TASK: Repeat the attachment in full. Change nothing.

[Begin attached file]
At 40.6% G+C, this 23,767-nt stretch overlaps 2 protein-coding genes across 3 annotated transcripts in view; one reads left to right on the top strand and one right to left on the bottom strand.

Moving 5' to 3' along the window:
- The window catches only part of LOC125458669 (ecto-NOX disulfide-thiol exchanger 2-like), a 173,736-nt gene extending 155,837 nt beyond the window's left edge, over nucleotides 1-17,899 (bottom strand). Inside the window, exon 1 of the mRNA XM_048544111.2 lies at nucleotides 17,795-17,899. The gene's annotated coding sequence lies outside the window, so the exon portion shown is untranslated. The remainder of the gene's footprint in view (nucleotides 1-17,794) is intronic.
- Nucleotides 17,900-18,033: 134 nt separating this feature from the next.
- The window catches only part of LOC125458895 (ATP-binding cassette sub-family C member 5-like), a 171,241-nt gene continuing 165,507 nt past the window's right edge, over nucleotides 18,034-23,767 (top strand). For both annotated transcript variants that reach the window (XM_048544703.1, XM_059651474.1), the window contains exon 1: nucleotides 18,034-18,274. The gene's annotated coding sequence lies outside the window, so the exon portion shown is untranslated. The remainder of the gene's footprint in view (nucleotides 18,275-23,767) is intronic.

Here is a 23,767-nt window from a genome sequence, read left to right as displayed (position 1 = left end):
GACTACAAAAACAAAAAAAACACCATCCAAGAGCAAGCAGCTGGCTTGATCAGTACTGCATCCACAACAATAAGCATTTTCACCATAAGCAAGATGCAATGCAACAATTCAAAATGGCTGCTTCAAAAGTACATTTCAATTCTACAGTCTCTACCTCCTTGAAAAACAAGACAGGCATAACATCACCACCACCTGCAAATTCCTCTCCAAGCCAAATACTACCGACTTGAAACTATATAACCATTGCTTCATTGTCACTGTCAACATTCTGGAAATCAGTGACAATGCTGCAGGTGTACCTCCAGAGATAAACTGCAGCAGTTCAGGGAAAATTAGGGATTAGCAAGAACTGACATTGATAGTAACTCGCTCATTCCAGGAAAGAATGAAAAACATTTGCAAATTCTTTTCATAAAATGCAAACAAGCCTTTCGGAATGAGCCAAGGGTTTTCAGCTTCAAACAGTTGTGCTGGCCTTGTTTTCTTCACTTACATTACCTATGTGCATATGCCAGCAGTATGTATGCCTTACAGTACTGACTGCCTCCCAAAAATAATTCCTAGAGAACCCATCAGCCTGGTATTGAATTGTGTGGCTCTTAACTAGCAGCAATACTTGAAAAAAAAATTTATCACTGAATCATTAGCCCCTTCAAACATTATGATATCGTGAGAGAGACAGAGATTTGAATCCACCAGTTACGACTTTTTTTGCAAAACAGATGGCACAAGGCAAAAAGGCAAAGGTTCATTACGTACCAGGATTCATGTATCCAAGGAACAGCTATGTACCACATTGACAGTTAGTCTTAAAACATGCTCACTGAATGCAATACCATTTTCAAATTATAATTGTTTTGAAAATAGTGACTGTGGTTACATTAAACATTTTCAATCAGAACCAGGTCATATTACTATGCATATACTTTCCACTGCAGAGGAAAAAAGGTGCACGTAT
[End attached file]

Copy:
At 40.6% G+C, this 23,767-nt stretch overlaps 2 protein-coding genes across 3 annotated transcripts in view; one reads left to right on the top strand and one right to left on the bottom strand.

Moving 5' to 3' along the window:
- The window catches only part of LOC125458669 (ecto-NOX disulfide-thiol exchanger 2-like), a 173,736-nt gene extending 155,837 nt beyond the window's left edge, over nucleotides 1-17,899 (bottom strand). Inside the window, exon 1 of the mRNA XM_048544111.2 lies at nucleotides 17,795-17,899. The gene's annotated coding sequence lies outside the window, so the exon portion shown is untranslated. The remainder of the gene's footprint in view (nucleotides 1-17,794) is intronic.
- Nucleotides 17,900-18,033: 134 nt separating this feature from the next.
- The window catches only part of LOC125458895 (ATP-binding cassette sub-family C member 5-like), a 171,241-nt gene continuing 165,507 nt past the window's right edge, over nucleotides 18,034-23,767 (top strand). For both annotated transcript variants that reach the window (XM_048544703.1, XM_059651474.1), the window contains exon 1: nucleotides 18,034-18,274. The gene's annotated coding sequence lies outside the window, so the exon portion shown is untranslated. The remainder of the gene's footprint in view (nucleotides 18,275-23,767) is intronic.

Here is a 23,767-nt window from a genome sequence, read left to right as displayed (position 1 = left end):
GACTACAAAAACAAAAAAAACACCATCCAAGAGCAAGCAGCTGGCTTGATCAGTACTGCATCCACAACAATAAGCATTTTCACCATAAGCAAGATGCAATGCAACAATTCAAAATGGCTGCTTCAAAAGTACATTTCAATTCTACAGTCTCTACCTCCTTGAAAAACAAGACAGGCATAACATCACCACCACCTGCAAATTCCTCTCCAAGCCAAATACTACCGACTTGAAACTATATAACCATTGCTTCATTGTCACTGTCAACATTCTGGAAATCAGTGACAATGCTGCAGGTGTACCTCCAGAGATAAACTGCAGCAGTTCAGGGAAAATTAGGGATTAGCAAGAACTGACATTGATAGTAACTCGCTCATTCCAGGAAAGAATGAAAAACATTTGCAAATTCTTTTCATAAAATGCAAACAAGCCTTTCGGAATGAGCCAAGGGTTTTCAGCTTCAAACAGTTGTGCTGGCCTTGTTTTCTTCACTTACATTACCTATGTGCATATGCCAGCAGTATGTATGCCTTACAGTACTGACTGCCTCCCAAAAATAATTCCTAGAGAACCCATCAGCCTGGTATTGAATTGTGTGGCTCTTAACTAGCAGCAATACTTGAAAAAAAAATTTATCACTGAATCATTAGCCCCTTCAAACATTATGATATCGTGAGAGAGACAGAGATTTGAATCCACCAGTTACGACTTTTTTTGCAAAACAGATGGCACAAGGCAAAAAGGCAAAGGTTCATTACGTACCAGGATTCATGTATCCAAGGAACAGCTATGTACCACATTGACAGTTAGTCTTAAAACATGCTCACTGAATGCAATACCATTTTCAAATTATAATTGTTTTGAAAATAGTGACTGTGGTTACATTAAACATTTTCAATCAGAACCAGGTCATATTACTATGCATATACTTTCCACTGCAGAGGAAAAAAGGTGCACGTAT